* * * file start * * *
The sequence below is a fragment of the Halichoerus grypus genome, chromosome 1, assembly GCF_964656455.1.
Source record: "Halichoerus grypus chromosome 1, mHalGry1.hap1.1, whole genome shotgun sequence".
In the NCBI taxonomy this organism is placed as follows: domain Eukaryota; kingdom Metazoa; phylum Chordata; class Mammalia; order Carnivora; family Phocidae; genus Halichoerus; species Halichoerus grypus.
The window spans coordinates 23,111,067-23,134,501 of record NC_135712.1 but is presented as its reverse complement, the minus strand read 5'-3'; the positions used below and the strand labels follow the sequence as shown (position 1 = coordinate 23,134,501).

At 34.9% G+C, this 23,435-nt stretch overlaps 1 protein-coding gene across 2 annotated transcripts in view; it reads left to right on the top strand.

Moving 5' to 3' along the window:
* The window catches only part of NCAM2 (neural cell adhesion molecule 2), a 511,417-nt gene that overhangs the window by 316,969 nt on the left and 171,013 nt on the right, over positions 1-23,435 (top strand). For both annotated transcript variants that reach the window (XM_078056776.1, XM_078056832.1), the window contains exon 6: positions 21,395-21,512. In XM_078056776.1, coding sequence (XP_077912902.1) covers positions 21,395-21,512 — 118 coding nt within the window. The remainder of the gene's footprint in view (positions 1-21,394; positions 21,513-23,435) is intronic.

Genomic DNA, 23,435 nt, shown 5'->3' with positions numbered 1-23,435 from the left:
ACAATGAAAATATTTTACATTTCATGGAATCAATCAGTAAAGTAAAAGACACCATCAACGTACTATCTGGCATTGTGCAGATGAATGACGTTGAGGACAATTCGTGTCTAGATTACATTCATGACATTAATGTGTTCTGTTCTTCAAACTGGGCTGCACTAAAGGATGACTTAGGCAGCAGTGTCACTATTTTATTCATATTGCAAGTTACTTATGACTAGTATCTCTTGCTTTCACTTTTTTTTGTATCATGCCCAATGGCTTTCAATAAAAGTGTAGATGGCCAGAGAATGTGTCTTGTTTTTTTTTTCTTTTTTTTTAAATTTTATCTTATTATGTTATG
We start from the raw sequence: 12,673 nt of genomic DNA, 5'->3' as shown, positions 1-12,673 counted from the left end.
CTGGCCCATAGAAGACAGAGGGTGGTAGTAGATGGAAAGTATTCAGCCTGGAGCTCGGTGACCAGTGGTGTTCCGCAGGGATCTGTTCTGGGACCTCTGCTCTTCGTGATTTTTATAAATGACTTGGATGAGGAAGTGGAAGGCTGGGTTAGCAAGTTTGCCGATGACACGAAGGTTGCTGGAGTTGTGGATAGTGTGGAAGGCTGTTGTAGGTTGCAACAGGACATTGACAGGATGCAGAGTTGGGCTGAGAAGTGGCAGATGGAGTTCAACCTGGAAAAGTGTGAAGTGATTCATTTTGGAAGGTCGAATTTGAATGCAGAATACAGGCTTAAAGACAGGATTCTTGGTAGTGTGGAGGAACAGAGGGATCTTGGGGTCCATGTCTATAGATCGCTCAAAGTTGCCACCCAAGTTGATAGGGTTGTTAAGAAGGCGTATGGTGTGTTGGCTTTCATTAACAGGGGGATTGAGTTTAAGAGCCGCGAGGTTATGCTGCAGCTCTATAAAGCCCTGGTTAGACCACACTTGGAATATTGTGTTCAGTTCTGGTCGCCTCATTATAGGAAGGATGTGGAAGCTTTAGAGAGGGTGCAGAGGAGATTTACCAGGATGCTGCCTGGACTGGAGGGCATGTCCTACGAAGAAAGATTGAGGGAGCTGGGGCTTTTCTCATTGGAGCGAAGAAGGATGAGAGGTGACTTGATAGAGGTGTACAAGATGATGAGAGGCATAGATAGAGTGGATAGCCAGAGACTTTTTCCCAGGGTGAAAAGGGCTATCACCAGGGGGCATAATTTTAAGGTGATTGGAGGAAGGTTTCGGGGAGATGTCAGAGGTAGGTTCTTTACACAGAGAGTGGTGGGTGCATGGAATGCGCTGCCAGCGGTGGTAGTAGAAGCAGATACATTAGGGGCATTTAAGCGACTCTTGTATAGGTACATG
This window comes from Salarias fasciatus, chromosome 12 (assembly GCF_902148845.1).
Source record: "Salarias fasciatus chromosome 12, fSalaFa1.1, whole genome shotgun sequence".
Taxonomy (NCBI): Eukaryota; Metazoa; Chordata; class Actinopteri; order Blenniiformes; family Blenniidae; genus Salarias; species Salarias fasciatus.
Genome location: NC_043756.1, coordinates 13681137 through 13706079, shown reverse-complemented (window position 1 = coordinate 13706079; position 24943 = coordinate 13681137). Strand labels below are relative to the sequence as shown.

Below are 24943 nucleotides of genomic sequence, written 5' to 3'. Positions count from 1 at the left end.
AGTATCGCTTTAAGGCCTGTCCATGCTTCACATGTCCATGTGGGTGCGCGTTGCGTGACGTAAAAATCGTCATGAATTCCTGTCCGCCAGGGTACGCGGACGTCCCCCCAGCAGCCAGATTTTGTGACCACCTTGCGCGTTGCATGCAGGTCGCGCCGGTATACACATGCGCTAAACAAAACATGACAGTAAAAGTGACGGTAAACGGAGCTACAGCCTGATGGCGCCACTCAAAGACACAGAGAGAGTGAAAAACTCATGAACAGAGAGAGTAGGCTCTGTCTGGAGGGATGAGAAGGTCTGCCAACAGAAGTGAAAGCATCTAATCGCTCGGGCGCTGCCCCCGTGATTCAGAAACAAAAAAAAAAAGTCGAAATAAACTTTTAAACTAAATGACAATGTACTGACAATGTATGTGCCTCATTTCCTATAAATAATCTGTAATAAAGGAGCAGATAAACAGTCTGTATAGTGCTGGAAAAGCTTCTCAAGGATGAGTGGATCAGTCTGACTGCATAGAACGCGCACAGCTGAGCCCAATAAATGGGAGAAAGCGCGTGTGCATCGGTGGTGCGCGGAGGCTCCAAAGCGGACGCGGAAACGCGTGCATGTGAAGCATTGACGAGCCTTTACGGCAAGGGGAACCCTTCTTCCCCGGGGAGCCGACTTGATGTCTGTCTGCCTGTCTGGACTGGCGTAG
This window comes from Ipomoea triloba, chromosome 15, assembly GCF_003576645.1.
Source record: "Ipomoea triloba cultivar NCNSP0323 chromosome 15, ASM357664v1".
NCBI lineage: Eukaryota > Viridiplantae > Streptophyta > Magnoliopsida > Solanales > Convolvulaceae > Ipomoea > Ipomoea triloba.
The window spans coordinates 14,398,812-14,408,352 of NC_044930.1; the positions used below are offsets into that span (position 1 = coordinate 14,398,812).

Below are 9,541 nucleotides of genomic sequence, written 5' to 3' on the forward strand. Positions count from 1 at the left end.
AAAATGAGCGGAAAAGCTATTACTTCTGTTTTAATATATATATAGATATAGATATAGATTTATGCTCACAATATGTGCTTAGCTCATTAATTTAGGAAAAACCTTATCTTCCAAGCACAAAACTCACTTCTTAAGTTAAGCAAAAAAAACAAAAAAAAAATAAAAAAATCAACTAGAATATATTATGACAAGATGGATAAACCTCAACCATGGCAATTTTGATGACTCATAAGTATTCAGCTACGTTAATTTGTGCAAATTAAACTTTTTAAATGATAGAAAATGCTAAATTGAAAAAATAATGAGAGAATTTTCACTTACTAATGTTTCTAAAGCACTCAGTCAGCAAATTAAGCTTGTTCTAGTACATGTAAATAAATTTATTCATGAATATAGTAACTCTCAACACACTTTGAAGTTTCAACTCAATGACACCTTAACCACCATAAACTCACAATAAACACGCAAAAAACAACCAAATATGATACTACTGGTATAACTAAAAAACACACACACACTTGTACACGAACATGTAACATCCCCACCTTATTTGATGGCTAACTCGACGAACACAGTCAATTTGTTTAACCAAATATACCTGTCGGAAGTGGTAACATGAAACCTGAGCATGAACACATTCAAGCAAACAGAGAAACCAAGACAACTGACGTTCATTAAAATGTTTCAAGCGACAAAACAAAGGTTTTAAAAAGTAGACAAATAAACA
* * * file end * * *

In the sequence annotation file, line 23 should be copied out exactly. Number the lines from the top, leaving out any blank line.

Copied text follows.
AAAATGAGCGGAAAAGCTATTACTTCTGTTTTAATATATATATAGATATAGATATAGATTTATGCTCACAATATGTGCTTAGCTCATTAATTTAGGAAAAACCTTATCTTCCAAGCACAAAACTCACTTCTTAAGTTAAGCAAAAAAAACAAAAAAAAAATAAAAAAATCAACTAGAATATATTATGACAAGATGGATAAACCTCAACCATGGCAATTTTGATGACTCATAAGTATTCAGCTACGTTAATTTGTGCAAATTAAACTTTTTAAATGATAGAAAATGCTAAATTGAAAAAATAATGAGAGAATTTTCACTTACTAATGTTTCTAAAGCACTCAGTCAGCAAATTAAGCTTGTTCTAGTACATGTAAATAAATTTATTCATGAATATAGTAACTCTCAACACACTTTGAAGTTTCAACTCAATGACACCTTAACCACCATAAACTCACAATAAACACGCAAAAAACAACCAAATATGATACTACTGGTATAACTAAAAAACACACACACACTTGTACACGAACATGTAACATCCCCACCTTATTTGATGGCTAACTCGACGAACACAGTCAATTTGTTTAACCAAATATACCTGTCGGAAGTGGTAACATGAAACCTGAGCATGAACACATTCAAGCAAACAGAGAAACCAAGACAACTGACGTTCATTAAAATGTTTCAAGCGACAAAACAAAGGTTTTAAAAAGTAGACAAATAAACA